History is all about stories, and at the Danbury Museum & Historical Society in Connecticut [an advertiser on The Mercurial], the stories of the city’s local heroes are being displayed until November 5. Visit the Museum’s ‘Hometown Heroes’ exhibit to meet the police officers and firefighters who have kept Danbury safe for more than a century.
Inside the exhibit cases is a written history that tells the tale of the Danbury Police Department (DPD) and the Danbury Fire Department (DFD). The story, written by Museum employee Shannon McDonald, begins in April, 1889, the year Danbury changed from a borough to a city. We are introduced to Morris Meyers, the first police chief of Danbury, whose salary was two hundred dollars. The 1970 DPD headquarters, bombed by the Purdue brothers in an attempt to distract the force from the bank they were robbing, is revisited. We meet the 20th century women of Danbury, who formed bucket brigades to assist male fire crews.
The exhibit also showcases a visual history of Danbury’s fire and police departments. Panels of photographs made by volunteer photographer Catherine Vanaria line each case, featuring colored photos, old black and whites, and relevant headlines. Individual framed photos of the firefighters and police officersx who have died on duty honor their service and highlight the risks that both departments have taken for the citizens of Danbury.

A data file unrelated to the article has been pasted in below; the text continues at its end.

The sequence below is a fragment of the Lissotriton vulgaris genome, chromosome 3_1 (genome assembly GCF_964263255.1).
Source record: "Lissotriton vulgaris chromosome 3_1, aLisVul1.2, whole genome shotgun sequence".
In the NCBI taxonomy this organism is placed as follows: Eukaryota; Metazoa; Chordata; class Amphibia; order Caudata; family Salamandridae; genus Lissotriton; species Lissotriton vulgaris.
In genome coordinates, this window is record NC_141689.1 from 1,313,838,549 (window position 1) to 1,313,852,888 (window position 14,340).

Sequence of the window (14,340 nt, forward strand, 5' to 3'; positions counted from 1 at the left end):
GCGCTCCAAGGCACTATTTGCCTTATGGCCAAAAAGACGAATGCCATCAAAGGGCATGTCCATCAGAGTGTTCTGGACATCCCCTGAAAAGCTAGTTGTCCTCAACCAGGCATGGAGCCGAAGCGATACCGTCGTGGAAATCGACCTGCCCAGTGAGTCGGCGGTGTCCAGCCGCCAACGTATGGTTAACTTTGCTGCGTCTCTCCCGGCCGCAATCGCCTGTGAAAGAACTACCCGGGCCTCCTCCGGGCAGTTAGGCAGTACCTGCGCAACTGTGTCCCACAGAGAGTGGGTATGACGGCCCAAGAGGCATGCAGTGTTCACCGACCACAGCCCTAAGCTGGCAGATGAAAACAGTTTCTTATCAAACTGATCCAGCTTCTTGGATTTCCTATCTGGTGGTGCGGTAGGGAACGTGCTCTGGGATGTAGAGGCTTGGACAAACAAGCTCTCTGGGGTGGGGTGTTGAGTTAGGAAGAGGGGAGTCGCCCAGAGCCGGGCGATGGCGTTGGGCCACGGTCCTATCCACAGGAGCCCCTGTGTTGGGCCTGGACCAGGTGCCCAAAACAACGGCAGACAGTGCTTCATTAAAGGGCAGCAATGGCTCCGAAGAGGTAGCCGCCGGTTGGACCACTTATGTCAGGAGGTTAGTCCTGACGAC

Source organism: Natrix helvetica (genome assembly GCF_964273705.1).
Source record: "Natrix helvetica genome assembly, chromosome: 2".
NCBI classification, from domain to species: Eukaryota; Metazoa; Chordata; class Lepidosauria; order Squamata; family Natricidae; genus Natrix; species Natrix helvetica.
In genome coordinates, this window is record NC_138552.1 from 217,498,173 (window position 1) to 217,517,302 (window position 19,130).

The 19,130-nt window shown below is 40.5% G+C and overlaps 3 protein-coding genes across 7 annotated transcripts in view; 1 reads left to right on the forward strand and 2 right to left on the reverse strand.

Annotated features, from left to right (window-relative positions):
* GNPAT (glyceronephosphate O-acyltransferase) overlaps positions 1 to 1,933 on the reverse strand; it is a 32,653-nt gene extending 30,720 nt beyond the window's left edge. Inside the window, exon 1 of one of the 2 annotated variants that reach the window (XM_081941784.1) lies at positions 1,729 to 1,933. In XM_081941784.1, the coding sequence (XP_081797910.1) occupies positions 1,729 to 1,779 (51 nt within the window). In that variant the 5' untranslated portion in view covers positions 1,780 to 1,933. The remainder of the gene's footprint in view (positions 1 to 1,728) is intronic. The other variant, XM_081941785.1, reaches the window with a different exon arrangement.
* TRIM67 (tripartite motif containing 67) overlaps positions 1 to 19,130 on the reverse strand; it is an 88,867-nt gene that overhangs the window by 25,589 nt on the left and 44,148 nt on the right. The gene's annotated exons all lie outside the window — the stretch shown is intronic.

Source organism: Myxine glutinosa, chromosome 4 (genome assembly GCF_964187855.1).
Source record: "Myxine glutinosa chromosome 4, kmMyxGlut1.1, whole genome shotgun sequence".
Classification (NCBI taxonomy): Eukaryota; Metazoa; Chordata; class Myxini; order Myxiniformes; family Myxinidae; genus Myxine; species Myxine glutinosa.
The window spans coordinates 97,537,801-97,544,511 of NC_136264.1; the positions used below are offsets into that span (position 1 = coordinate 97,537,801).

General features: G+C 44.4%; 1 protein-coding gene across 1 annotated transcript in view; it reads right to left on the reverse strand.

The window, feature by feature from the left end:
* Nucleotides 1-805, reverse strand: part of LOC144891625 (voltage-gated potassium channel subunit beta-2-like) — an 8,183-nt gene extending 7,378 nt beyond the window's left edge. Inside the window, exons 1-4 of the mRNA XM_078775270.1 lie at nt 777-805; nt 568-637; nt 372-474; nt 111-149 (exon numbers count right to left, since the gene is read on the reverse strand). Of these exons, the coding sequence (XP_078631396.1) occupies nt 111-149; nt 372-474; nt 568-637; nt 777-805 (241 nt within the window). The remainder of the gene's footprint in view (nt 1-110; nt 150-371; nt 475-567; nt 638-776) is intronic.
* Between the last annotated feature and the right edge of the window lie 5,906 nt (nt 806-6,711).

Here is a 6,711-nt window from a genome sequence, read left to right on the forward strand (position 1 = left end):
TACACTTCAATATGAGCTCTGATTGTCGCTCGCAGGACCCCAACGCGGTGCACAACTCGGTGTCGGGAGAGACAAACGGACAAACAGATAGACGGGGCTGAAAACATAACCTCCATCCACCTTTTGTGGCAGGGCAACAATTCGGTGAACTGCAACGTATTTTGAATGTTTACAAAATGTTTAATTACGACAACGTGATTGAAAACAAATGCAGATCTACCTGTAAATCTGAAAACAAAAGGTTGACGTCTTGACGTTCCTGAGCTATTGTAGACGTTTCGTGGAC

Artifacts such as logs, manuals, and uniforms accompany the pictures and the written story of ‘Hometown Heroes.’ A report of the expenditures of the 1919 DPD documents how much money is spent on “regular police,” “special police,” and “street lighting.” A rules and regulation manual from 1925 can be compared to another beside it from 1964. Certifications, ID cards, and more accent the exhibit.
Museum visitors who seek a more in-depth experience can visit a table in the center of the showroom and leaf through binders of archival materials from both departments along with a history of the DFD written by Donald Wood.
Exhibits at the museum are always planned two years ahead, and ‘Hometown Heroes’ was inspired by a patron’s research request about the history of the DFD. Museum Executive Director Brigid Guertin said the exhibit is all about “the people of this city taking care of the people of this city, generation after generation.” According to Guertin, the Museum receives donations of photos and artifacts almost daily, and after deciding on the ‘Hometown Heroes’ exhibit two years ago, the museum began looking through its archives, searching for photos that told the best story.
The Museum is also in the process of writing two children’s books about the departments with help from Chief Alan Baker of the DPD and Chief Geoff Herald of the DFD.